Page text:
To make things clear, driving any vehicle — hybrid or non-hybrid — with stop-start is slightly different from standard vehicles. There is a slight delay for the engine to kick on after the brake pedal release and the car begins moving. With the Fusion, that delay was one, maybe two seconds. After a couple of days, it just seemed normal.
As for shuddering on take off, sure, if I slammed the accelerator pedal to the floor. But under normal acceleration from a stop, forward motion was quite smooth.
Like some other stop-start systems, the Fusion’s can be turned off. I opted to do that during a late afternoon drive on Interstate 5 heading south from Seattle to Tacoma. It is notorious for stop-and-go, stop-and-creep commute driving, and turning the system off for a few miles eliminated jerky restarts.
The 1.5-liter turbocharged four is eager, but not eye opening quick. It is, however, a welcome blend of fuel efficiency and performance. There’s minimal turbo lag before reaching peak torque at 2,500 rpm, but the six-speed automatic works smoothly to keep things in line.
The Fusion has a number of distinctive qualities. It’s a superb freeway cruiser with excellent straight stability, and the cabin is commendably quiet, even by the standards of a generally quiet class.
Based on the European Mondeo sedan, the chassis and suspension provide a buttoned-down and well-damped character while maintaining a generally smooth ride over all but the most rough road surfaces.
Ford’s electric power steering is taut, well weighted and communicative, and renders reassuring cornering. Brakes are strong underfoot and linear in their response.
While the Fusion offers energetic driving dynamics, it fulfills its mission as a family sedan. It comfortably seats five adults with the added benefit of a generously large, 16-cubic foot cargo space.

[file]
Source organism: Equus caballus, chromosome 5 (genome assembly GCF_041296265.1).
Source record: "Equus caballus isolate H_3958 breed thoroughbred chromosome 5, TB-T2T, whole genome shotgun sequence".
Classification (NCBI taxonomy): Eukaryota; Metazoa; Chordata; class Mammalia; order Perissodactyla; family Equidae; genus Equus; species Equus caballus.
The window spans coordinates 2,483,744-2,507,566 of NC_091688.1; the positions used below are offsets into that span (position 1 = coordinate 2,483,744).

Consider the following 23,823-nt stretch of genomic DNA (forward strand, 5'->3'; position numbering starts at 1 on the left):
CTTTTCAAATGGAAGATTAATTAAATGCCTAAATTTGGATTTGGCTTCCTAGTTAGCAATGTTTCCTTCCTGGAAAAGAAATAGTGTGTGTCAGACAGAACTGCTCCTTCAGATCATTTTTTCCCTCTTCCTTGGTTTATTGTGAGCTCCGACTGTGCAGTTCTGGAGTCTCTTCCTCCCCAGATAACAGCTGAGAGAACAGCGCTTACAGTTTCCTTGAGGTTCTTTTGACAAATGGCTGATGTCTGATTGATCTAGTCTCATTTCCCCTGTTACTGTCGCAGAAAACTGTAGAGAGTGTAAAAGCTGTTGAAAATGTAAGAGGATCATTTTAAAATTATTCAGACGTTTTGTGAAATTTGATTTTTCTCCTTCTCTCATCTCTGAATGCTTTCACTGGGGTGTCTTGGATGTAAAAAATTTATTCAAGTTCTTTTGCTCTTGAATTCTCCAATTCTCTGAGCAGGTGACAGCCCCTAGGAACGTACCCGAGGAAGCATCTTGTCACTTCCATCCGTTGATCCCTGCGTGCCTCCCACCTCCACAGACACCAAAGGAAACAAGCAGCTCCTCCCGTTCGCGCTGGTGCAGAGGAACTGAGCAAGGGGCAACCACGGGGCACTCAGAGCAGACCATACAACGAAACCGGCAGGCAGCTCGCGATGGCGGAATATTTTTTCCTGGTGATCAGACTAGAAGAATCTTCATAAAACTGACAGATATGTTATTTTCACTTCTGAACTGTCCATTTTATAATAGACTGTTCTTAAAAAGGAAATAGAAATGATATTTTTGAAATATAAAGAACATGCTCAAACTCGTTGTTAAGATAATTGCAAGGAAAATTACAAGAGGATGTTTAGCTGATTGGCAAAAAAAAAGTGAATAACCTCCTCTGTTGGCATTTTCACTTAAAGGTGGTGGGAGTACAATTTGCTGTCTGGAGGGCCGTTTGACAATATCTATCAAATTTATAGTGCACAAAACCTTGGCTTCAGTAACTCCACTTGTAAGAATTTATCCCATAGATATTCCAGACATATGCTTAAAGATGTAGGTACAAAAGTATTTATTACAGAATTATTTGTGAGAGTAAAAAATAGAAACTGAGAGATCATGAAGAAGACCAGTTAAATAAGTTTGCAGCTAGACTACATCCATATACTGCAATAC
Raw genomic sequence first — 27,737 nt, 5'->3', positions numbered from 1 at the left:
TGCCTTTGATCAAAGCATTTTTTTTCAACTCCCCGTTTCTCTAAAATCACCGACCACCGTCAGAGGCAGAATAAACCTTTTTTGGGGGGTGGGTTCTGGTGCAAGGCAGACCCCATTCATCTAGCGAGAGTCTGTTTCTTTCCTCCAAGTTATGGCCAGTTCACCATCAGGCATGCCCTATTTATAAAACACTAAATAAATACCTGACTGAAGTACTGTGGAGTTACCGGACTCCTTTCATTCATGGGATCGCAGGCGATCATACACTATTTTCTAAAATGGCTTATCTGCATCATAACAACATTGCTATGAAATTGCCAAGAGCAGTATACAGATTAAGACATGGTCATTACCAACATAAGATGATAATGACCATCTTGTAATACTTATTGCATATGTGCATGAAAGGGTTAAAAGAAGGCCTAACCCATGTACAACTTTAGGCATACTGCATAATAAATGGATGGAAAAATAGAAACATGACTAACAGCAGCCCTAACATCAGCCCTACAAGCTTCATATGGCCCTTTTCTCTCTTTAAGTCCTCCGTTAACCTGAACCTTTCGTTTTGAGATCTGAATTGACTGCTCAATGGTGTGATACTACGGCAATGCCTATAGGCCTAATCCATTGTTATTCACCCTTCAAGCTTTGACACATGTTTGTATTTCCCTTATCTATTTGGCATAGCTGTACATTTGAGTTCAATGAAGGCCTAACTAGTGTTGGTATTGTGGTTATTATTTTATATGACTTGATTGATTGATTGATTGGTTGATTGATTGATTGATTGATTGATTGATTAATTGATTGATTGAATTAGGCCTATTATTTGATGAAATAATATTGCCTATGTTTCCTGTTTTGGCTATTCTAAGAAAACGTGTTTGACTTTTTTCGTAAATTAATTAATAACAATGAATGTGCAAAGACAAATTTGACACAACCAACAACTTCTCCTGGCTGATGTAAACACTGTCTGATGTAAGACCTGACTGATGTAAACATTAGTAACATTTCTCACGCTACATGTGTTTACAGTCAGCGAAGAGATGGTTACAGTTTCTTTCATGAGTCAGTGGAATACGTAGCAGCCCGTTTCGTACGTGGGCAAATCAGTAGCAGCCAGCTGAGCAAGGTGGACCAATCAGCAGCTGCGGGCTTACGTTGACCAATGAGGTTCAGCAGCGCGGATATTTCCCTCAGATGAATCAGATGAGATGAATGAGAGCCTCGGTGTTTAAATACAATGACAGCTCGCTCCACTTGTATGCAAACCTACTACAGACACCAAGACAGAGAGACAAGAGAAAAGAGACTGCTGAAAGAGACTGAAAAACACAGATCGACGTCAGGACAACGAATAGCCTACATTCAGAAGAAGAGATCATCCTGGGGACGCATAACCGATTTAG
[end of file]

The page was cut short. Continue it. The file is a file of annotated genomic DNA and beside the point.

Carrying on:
The 2015 Fusion has the full menu of safety features: four-wheel antilock-disc brakes, traction and stability control, front-seat side airbags, front knee airbags, side curtain airbags, and new for this year, a standard rear view camera. Optional is inflatable rear seat belts.
In crash tests, the government gave the Fusion five out of five stars for overall crash protection, while the Insurance Institute for Highway Safety gave the Fusion the highest possible rating of “Good” in its moderate-overlap frontal-offset, side-impact and roof strength crash test.
How About The Fuel Economy?
We put 613 miles on the Fusion sedan in the week we had it. It included two 110 mile round trips to SeaTac airport, a day on the city streets of Seattle, family errands and a casual sightseeing Saturday drive.
Overall, the car rewarded with 31.3 mpg, 2.3 mpg better than the EPA estimate of 29 mpg. Considering that most of the miles driven included myself and two or three passengers, and the airport trips filled the trunk with luggage, I have to give a big thumbs up to the stop-start system.
Competition is fierce in the midsize segment and the Fusion faces off against nearly a dozen entrants. It routinely follows the best three sellers every month. Tops is the Toyota Camry, followed by the Honda Accord and Nissan’s Altima.
Fusion is offered in three trim levels. The base S starts at $22,860 including $850 destination charges; the SE is priced starting at $24,395; and the top-of-the-line Titanium has an MSRP of $31,140.
While the SE price of $23,545 is alluring, the standard engine is a 2.5-liter naturally aspirated four with a fuel economy rating of 22 mpg city/34 mpg higway/26 mpg combined. To get stop-start you have to order the 1.5-liter EcoBoost engine, which costs $885. Add the $295 for stop-start and you’re looking at $25,575.
All new for 2015, the comparably equipped Toyota Camry SE with a 2.5-liter four and six-speed automatic starts at $24,465. Fuel economy is slightly less than the Fusion with an EPA estimate of 25/35/28.
Both the Honda Accord and Nissan Altima employ continuously variable transmissions, which improves fuel economy but are somewhat annoying in operation. The Accord LX has an MSRP of $24,420 and the 2.4-liter four cylinder’s 27 mpg combined is less than the Fusion. Altima’s SV starts at $25,455 and its 31 mpg combined is best among the four midsizers.
There’s no question that the Camry, Accord and Altima are excellent midsize car choices. But if you’re looking for family sedan practicality that is stylish and offers first-rate driving dynamics, quiet comfort and good fuel economy, make sure the 2015 Fusion SE with the Auto Start-Stop system is included on your shopping list.